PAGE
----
Central Huron approves amendment for Bluestone Wake Park
BY SHAWN LOUGHLIN
After a few months of discussion, Bluestone Wake Park in Central Huron has been given the green light to open this summer.
Central Huron Council made the decision at its strategic planning meeting, held Monday night in Clinton. Council deferred the issue at its May 2 meeting, asking for a report from municipal staff to be presented at the Monday night meeting, in the hopes of allowing the park to begin planning for the summer ahead.
Council’s decision flew in the face of the recommendation of planner Nathan Garland of the Huron County Planning and Development Department. Garland had recommended deferral on May 2 and then returned on Monday night with a recommendation of denial.
The temporary bylaw amendment would be in place for a requested three years and would allow the wake park to operate adjacent to Teeswater Aggregates. The two properties would also share a body of water.
“The county is recommending the application be denied as the information (studies and mitigation) to support the use in the location shown has not been provided,” Garland stated in his report to council.
“Concerns expressed by staff and the need for the required studies relate both to the potential impacts of the wake park operation on the aggregate operations and the potential aggregate processing impacts on the wake park operation and the guests in attendance,” Garland continued. “The aggregate operations are currently in place and operating with significant resources still available. The licences through the Ministry of Northern Development, Mines, Natural Resources and Forestry allow for the unrestricted hours of extraction and operation on site as per the required health and safety measures and licence conditions. Therefore, in the absence of any formal agreements, the potential for concurrent uses exists.
“Staff would comment that a much more robust buoy system along the property line (in the water body) is now proposed, which is more typical of an adjacent recreational use to industrial operation you would see around dams.”
In her report to council, Clerk Kerri Ann O’Rourke said that the site plan and development agreement proposed had been reviewed by the municipality’s legal team. However, she said that the hours of operation would still have to be determined and potentially amended, subject to the completion of several studies and mitigation, as well as the lifting of the holding zone.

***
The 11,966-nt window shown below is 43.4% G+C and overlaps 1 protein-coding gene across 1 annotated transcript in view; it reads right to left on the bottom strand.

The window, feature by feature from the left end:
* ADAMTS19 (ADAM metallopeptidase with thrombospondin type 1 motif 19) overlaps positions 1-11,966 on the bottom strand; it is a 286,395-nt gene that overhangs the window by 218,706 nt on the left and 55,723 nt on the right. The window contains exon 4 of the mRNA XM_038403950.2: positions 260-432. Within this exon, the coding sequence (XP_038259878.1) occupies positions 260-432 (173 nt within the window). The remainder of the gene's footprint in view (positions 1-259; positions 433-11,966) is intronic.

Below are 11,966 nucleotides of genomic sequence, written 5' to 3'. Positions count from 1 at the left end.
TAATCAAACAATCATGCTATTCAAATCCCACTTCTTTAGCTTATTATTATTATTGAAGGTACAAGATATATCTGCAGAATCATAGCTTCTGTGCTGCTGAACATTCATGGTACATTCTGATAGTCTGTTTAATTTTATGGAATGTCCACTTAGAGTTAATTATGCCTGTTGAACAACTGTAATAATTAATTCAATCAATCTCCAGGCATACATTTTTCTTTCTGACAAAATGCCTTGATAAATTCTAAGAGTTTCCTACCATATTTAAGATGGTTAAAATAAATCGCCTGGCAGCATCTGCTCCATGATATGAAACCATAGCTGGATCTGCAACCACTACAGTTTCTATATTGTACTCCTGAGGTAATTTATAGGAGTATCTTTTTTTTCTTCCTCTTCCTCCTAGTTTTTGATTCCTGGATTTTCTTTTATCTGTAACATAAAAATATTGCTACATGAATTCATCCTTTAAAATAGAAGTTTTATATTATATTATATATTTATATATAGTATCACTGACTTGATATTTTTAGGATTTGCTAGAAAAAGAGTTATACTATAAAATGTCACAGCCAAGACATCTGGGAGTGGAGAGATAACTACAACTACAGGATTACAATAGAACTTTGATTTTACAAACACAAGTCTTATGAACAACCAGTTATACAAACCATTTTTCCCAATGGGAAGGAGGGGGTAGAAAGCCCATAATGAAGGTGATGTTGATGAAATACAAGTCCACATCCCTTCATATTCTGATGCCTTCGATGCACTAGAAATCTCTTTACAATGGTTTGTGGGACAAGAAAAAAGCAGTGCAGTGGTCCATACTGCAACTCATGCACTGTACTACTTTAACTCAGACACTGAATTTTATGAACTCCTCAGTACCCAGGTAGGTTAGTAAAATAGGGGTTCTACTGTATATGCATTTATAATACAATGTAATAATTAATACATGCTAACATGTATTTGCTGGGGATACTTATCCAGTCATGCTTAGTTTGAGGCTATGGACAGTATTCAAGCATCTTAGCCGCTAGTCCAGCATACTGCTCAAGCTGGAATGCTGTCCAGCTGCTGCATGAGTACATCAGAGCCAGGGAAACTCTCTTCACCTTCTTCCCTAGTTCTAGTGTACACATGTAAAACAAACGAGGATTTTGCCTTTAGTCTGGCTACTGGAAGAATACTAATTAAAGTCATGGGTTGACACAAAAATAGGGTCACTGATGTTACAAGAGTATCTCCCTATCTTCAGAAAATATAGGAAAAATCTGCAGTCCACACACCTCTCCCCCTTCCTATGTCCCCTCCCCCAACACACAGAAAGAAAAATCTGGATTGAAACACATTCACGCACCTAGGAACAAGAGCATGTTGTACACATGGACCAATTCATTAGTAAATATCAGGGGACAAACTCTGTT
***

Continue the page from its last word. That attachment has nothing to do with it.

In addition, Bluestone owner Andy Oke presented a signed and notarized document to the municipality stating that, if at any time, the operations of Teeswater Aggregates were negatively affected in any way by the wake park, the wake park would cease operation until a resolution between the two parties could be reached.
While the document had not yet been signed or agreed upon by a representative of Teeswater Aggregates, councillors said they were comfortable with the level of effort put forward by Oke and his team.
Deputy-Mayor Dave Jewitt spoke to the report from staff, saying he was prepared to support the temporary bylaw amendment, which was contrary to the recommendation of Garland.
He did suggest putting the amendment in place for one year, rather than the recommended three. However, O’Rourke said the applicant had asked for three years, so that was why she kept it that way in her report.
Jewitt suggested that perhaps the next council could look favorably upon a renewal in one year’s time, waiving any associated costs. However, the recommendation remained that the amendment be in place for three years.
O’Rourke also stated that the holding provisions would be in place for 90 days, but could be lifted earlier if the studies and mitigation measures were completed sooner.
Council then passed a number of bylaws with little discussion allowing the wake park to move ahead.